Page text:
We had horchata—a rice drink—and beer to wash it down.

It was a nice and satisfying meal, but it about exhausted the possibilities and for us it would be difficult to eat the same things day in and day out.  That’s our opinion.  We love variety and trying different foods.  Not that we don’t understand all the good things about vegetarianism.  I was a vegetarian for 10 years in Ithaca when Mollie Katzen was at Moosewood, back in the ‘70s, so the idea isn’t shocking to me.  Omar has done his research as well.

It’s just that if life is a smorgasbord, why limit yourself—especially when you are on vacation and have the chance to try fabulous food in its country of origin?

It is your choice, of course.  If you chose to come to Mexico and follow a strict vegetarian diet, that’s great.  We just want you to know the difficulties—it sure helps if you can be flexible.

Whatever happens, just remember–you didn’t come so far from home to eat exactly the same way as you do in your city.  Enjoy the difference, resign yourself to the limitations, or stay home.  There, you’re warned!

Or rent an apartment.  With your own kitchen you can take advantage of all those beautiful fruits and vegetables and legumes you find in the market.

A note on salads and fresh fruit:  The guidebooks have conniptions about eating salads and unpeeled fruit in Mexico.  It is true that we have to disinfect many things here, with bottled water and drops (we use Clorox).  But rest assured that a business won’t stay open very long if it gives its patrons the trots.  We eat tons of fresh fruits and vegetables in restaurants, markets, and on the streets, and maybe have stomach trouble once every year or two—the same as I would in New York.

Of course, we are accustomed.  Some upset is to be expected while traveling, just from the change of schedule and diet.  Hot peppers, especially, will effect you the morning after.  This isn’t an infection, of course, it is just a natural reaction to spicy food.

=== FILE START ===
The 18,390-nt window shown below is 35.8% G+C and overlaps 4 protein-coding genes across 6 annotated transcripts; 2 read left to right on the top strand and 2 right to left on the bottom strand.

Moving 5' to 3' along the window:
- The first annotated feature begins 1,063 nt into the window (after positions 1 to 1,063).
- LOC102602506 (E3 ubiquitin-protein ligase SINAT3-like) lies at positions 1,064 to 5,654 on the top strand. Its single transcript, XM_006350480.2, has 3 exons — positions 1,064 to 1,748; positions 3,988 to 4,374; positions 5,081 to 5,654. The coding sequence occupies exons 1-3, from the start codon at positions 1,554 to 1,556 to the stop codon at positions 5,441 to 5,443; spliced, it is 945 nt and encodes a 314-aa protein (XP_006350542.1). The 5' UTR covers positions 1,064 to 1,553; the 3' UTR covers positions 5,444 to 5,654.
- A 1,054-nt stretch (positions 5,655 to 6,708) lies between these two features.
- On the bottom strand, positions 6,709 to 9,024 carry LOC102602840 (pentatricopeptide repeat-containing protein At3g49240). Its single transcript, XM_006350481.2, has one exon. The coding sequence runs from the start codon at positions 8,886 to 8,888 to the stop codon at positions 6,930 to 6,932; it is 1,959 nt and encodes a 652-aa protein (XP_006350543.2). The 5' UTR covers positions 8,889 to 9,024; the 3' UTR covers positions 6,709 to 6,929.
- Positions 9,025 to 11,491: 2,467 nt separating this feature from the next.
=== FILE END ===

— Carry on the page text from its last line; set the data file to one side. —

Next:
The rule of thumb is—and you know this—if lots of folks are eating at a place, the food is good and will cause no tummy upsets.  The ice will be made with bottled water, the salad will be sterilized.

I mention all this because I was absolutely paranoid my first few months in Latin America.  I shied away from fresh vegetables, and only drank Coca Cola, without ice.  Boy did I miss out on fruit drinks, and pineapple halves loaded with guavas and mangos and yogurt, and salads of shaved beets and carrots.

Be fearless (the mantra of 365Mexico).  Try new things.  Be flexible.

It makes life much more enjoyable.

Dan and Omar

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2 comments to Can You Be Vegetarian in Mexico?

  • When we’d visit my Abuelita in Los Mochis she would bring out the iodine and use that to wash all the produce. We never got ill in Mexico until 1979 when our younger cousin gave my brother and I water from the tap in Mazatclan. We should have known better than to accept water served by a six year old. That was the year we were first introduced to amoebas.

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A sample text widget

Etiam pulvinar consectetur dolor sed malesuada. Ut convallis euismod dolor nec pretium. Nunc ut tristique massa.

Nam sodales mi vitae dolor ullamcorper et vulputate enim accumsan. Morbi orci magna, tincidunt vitae molestie nec, molestie at mi. Nulla nulla lorem, suscipit in posuere in, interdum non magna.